We are new to the school this year so I can't give it a real rating but I have to say, no matter what, people will have complaints as they do below and some folks will be super excited. Really, it is about your involvement in the school and your childs life. Previously, our child was in the most diverse situation possible and we were of the minority (only white child) and we had a fantastic teacher. We supplemented supplies where needed and made the best of it. We chose to move to a more community and family based area. Edison seems to have it all and there are still complaining parents. Make the best of your situation for your family and especially your child. If you want tons of diversity, then do your research and fine a school with it- if you find too much diversity gives lower test scores, then deal with it. I am horrified that people are constantly complaining about the teachers- they are doing our world a service and we are constantly ridiculing them for what they aren't doing. Start getting involved and enjoy your kids journey. Make it a happy place and embrace the community! So far I see involved parents and excited teachers and faculty!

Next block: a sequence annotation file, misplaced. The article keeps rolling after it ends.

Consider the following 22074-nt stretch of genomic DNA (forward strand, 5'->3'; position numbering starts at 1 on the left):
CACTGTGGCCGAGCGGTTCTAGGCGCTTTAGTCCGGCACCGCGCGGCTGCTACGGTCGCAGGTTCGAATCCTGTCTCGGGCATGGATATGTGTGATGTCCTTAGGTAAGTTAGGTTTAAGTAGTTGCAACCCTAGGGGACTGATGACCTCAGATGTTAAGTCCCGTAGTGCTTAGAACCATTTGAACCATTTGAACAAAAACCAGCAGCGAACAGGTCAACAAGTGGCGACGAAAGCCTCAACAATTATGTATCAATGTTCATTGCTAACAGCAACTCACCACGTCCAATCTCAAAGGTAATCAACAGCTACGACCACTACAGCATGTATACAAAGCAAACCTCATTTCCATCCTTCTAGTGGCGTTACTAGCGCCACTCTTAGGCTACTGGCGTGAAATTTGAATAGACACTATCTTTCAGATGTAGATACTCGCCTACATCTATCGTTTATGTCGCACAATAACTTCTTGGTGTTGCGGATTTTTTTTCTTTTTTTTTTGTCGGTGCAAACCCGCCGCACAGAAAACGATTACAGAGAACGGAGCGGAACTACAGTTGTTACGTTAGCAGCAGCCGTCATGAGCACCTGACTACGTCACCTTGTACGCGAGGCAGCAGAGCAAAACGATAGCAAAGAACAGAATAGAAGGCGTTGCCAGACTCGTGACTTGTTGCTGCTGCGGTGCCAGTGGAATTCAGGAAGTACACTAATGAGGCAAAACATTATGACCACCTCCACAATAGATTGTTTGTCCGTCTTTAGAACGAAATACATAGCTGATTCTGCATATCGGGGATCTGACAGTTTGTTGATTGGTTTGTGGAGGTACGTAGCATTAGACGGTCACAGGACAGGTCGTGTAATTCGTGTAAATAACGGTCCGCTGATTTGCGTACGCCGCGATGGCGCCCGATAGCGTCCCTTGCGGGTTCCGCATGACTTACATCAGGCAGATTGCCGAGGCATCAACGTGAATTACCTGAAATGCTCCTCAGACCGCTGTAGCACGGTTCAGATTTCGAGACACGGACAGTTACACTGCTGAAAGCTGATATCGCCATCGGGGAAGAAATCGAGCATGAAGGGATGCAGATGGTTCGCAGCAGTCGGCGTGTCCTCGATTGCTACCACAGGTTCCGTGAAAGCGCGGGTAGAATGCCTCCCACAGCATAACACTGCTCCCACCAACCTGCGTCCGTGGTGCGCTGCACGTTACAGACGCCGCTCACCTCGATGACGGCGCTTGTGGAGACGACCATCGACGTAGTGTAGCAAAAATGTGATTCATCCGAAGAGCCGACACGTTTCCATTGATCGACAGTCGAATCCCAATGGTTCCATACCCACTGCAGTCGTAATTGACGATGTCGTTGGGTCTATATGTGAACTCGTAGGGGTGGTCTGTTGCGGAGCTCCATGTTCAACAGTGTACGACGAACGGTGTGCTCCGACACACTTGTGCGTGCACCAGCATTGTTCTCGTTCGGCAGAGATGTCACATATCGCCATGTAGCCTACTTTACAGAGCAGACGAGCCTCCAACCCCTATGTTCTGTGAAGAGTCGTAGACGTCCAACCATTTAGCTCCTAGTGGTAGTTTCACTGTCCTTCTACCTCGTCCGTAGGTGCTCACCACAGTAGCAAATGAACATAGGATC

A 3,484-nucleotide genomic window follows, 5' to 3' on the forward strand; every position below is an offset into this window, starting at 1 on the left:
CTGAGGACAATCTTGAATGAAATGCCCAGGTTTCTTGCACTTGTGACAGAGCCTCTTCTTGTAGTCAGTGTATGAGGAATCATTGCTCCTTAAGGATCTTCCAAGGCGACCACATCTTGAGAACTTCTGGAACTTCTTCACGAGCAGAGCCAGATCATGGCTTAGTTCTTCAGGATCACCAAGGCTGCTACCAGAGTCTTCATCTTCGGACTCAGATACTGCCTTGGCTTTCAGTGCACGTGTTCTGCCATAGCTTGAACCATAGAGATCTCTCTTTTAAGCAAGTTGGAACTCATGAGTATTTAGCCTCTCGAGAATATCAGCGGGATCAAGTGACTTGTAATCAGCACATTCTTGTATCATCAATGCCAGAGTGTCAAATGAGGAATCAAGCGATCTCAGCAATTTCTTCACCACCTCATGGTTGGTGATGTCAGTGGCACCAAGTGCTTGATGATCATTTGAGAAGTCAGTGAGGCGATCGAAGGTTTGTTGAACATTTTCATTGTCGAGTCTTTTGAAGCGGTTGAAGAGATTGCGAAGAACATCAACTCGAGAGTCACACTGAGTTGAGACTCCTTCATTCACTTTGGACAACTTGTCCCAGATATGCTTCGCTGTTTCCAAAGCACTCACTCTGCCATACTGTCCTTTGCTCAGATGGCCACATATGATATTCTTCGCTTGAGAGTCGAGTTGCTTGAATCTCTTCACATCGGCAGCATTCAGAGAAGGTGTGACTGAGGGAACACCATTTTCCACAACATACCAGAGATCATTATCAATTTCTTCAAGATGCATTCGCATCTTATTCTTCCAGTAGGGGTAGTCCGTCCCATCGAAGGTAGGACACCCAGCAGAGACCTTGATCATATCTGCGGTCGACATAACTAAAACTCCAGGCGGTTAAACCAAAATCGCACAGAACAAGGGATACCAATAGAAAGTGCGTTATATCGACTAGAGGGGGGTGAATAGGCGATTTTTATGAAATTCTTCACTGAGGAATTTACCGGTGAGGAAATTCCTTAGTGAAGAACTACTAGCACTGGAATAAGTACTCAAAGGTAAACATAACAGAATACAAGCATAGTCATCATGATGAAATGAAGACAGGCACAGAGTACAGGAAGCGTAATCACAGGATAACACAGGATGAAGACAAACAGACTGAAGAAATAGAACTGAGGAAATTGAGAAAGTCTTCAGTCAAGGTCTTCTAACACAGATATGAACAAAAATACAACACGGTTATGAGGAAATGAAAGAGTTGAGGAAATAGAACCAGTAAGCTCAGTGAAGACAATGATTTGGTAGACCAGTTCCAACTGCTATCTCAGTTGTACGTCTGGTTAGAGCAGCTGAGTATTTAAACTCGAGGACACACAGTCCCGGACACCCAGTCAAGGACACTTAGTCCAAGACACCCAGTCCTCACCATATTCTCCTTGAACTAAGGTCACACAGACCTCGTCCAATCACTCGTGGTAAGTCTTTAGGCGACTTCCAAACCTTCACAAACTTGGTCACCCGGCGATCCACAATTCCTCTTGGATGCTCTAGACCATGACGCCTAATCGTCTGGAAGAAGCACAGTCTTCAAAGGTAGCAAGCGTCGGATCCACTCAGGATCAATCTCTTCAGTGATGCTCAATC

—Submitted by a parent


Posted August 9, 2012

Teachers don't have the heart to teach, like the old days. They teach the children the rights well before they make sure the children undersatnd their duty toward their families, themselves and the community. That makes it really difficult to teach the children later on. It is a white school and there are 3 male teachers only.
—Submitted by a parent


Posted August 9, 2012